Contact: Joe King, NIU Office of Public Affairs
DeKALB -- When Robert Gleeson talks about loving his new workspace, he doesn’t mean his new office. That office is nice enough, but what the new director of the Center for Governmental Studies is really excited about is working in the western suburbs of Chicago.
“NIU finds itself in the fortunate position of being the premier public institution in one of the great American developing spaces. Places like this are where 21st Century America is being defined,” says Gleeson, who joined the center on July 1.
He comes to NIU after five years at Duquesne University, in his hometown of Pittsburgh, where he worked in the Graduate Center for Social and Public Policy and taught graduate level courses in social science research methods, market dynamics, strategic planning for nonprofit organizations and honors sections of core courses in social, political and economic systems. Prior to Duquesne he taught at Carnegie Mellon.
Gleeson, an historian by training, has an undergraduate degree in applied history and a doctoral degree in history and policy from Carnegie Mellon. He earned his master’s in public policy from the John F. Kennedy School of Government at Harvard.
Much of his work to date has been in the realm of economic development. From 1988 until 1993, he founded and directed Carnegie Mellon’s Center for Economic Development. At other times during his career he provided research support to a regional consortium of CEOs and university leaders engaged in economic development policy reform in Pittsburgh and served as the director of economic development for the Pittsburgh High Technology Council.
The state of the economy in his hometown is quite different than what is going on in the Chicagoland region, he says.
“Pittsburgh has been experiencing long-term fundamental economic restructuring that, to date, has resulted in fewer jobs and a declining population. By contrast, the western suburbs of Chicago are a cauldron of capitalism. It is one of just a few areas in the country – the world, actually – where there is a lot of population growth and a lot of new wealth being created. These areas are so unique that we don’t even have a name for them. They aren’t 19th century cities, they aren’t 20th century suburbs, and they aren’t ‘edge cities’ or rural areas. History tells us that these areas are unique, something different. It’s exciting to have that at your fingertips.”
The newness of this phenomenon and the relative lack of study being done on areas like the western suburbs provide the center with a fantastic opportunity to build upon an already solid national reputation, Gleeson believes.
“These are entirely new spaces that nobody is studying. Right now, it’s nobody’s research area and we can develop new partnerships both on and off campus that will leverage our strengths and add value to the region,” says Gleeson who has spent his first weeks on the job getting to know what he believes is an outstanding staff of researchers.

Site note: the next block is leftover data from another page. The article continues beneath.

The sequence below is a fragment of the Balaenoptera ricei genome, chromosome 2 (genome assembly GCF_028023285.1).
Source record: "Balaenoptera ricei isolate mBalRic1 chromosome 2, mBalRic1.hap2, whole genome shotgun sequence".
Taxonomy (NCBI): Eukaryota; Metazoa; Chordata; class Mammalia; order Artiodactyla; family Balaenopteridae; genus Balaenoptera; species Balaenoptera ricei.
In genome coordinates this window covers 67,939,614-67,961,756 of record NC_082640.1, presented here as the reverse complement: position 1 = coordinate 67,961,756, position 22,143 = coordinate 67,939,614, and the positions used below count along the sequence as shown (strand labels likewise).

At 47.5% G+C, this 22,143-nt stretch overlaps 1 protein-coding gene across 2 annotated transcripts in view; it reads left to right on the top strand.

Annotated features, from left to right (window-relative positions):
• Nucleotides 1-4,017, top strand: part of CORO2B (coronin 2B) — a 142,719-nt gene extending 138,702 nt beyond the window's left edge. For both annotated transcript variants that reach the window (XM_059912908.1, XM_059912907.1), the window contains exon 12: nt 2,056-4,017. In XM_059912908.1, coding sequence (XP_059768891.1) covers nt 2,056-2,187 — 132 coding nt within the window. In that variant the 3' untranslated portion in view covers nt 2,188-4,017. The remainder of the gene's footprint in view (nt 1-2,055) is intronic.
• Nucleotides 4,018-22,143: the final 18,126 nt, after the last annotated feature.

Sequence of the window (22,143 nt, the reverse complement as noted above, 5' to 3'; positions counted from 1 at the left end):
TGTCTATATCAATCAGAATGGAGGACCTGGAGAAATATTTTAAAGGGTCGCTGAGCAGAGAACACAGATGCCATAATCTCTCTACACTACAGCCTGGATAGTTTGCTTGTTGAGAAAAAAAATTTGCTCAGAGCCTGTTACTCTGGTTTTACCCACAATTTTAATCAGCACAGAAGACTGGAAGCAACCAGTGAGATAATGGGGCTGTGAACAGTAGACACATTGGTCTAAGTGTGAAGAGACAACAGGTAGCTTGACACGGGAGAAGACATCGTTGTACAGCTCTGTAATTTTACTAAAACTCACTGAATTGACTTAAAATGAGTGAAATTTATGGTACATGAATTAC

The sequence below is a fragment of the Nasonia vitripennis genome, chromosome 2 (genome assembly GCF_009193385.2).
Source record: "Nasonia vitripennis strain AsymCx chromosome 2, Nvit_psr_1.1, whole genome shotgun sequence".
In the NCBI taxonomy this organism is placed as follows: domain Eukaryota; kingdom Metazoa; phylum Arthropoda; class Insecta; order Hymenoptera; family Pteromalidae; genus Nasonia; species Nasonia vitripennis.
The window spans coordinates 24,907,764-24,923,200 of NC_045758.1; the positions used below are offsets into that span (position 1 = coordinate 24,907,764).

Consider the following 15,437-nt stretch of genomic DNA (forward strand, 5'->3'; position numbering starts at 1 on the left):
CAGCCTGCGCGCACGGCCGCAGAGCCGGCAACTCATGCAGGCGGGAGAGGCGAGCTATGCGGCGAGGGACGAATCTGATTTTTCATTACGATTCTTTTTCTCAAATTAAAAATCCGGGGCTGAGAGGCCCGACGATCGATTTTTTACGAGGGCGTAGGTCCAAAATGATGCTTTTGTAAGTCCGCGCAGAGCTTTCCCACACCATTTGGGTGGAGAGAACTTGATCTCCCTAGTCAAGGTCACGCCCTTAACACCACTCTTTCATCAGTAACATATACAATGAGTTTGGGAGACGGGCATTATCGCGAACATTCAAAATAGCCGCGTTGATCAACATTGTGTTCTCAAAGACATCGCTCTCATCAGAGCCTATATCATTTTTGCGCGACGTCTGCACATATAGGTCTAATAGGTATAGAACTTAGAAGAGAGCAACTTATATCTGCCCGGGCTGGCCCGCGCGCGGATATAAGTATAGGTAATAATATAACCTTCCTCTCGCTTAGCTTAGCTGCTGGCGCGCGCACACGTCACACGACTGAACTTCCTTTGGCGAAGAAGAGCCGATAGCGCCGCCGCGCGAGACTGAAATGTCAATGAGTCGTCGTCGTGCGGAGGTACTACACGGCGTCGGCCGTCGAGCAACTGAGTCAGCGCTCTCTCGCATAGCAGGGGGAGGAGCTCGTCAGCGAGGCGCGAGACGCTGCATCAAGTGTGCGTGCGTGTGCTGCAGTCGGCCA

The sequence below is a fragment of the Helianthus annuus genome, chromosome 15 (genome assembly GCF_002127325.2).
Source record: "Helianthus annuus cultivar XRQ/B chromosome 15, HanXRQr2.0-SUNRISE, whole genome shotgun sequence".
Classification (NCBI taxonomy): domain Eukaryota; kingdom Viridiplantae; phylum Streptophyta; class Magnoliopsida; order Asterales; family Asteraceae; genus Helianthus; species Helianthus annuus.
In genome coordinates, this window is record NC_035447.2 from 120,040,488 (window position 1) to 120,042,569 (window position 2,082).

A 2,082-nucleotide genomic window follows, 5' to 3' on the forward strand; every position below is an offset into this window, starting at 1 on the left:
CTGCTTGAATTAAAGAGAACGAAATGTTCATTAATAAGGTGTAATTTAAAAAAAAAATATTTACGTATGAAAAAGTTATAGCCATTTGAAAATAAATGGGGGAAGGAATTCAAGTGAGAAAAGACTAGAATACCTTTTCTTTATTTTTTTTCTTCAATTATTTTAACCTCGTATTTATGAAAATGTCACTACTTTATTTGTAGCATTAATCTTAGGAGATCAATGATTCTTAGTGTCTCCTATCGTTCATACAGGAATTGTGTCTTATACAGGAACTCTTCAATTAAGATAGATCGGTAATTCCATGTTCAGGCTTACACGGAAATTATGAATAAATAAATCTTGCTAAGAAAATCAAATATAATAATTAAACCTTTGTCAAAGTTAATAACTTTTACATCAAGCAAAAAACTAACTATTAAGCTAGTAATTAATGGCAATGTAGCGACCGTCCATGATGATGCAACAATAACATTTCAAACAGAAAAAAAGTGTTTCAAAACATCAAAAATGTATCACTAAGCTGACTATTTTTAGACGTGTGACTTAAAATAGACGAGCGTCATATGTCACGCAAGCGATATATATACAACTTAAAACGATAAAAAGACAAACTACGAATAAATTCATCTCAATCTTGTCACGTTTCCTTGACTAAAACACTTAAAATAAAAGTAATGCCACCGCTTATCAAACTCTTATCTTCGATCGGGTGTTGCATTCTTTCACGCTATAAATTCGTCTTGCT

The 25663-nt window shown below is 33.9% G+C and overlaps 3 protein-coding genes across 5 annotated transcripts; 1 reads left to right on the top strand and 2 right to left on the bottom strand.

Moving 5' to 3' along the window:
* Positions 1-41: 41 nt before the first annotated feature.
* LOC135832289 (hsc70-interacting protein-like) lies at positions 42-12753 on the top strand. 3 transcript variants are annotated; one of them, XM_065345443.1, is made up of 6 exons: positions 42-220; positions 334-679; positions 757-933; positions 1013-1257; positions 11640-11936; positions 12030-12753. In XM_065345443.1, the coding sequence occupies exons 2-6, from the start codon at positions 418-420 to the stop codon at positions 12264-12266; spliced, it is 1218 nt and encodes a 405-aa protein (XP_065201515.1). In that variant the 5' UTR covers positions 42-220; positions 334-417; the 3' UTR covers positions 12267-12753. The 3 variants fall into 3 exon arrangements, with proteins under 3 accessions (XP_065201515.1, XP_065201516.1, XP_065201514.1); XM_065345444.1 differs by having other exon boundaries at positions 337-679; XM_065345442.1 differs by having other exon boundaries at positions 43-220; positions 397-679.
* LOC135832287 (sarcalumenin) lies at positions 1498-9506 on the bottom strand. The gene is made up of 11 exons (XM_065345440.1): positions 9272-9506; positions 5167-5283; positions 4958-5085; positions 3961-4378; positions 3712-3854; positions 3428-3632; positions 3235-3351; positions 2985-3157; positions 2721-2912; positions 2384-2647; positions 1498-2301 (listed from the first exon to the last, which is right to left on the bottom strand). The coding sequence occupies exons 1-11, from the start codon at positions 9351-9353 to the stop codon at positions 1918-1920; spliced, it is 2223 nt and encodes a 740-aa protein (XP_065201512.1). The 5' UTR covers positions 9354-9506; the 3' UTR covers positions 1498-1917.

“This is an extremely talented staff. They have built and achieved great things here. The center has a tremendous reputation – both in academe and throughout this region. That only comes from decades of commitment and consistently great work,” says Gleeson, who hopes to see the center continue to excel in its traditional areas of policy research while looking for ways in which the various projects intersect to provide insights into how the region is developing.
“The way that we can contribute to the region is to be at the cutting edge of the changes that are taking place, helping to define and understand the challenges that arise and proposing ways to deal with them,” Gleeson says. “Our job is to bring high quality intellectual thought directly to bear on governance. Poor governance leads to things like crime, urban sprawl, exclusionary housing and a host of other problems; hopefully we can help this area avoid or curtail such problems.”
That sense of vision and his dedication to assisting communities made Gleeson a terrific fit for the director’s job at CGS, says Anne Kaplan, NIU vice president for Administration and Outreach.
“Given his energy and vision, I anticipate dynamic new projects with local, regional, state and national government agencies, as well as continuity in the programs and services that give the NIU Center for Governmental Studies its prestigious reputation,” Kaplan said.
The man he replaces, CGS Interim Director John Lewis, has equally high hopes for Gleeson.
“Bob comes to us with a really good background in the areas where CGS has traditionally been strong, like economic development, workforce development and community development,” says Lewis. “Most exciting, however, is the broad perspective he brings regarding the role that centers can play, particularly in areas like the western suburbs.”
Gleeson and his wife Denise, have two children and plan to live outside of St. Charles in Kane County.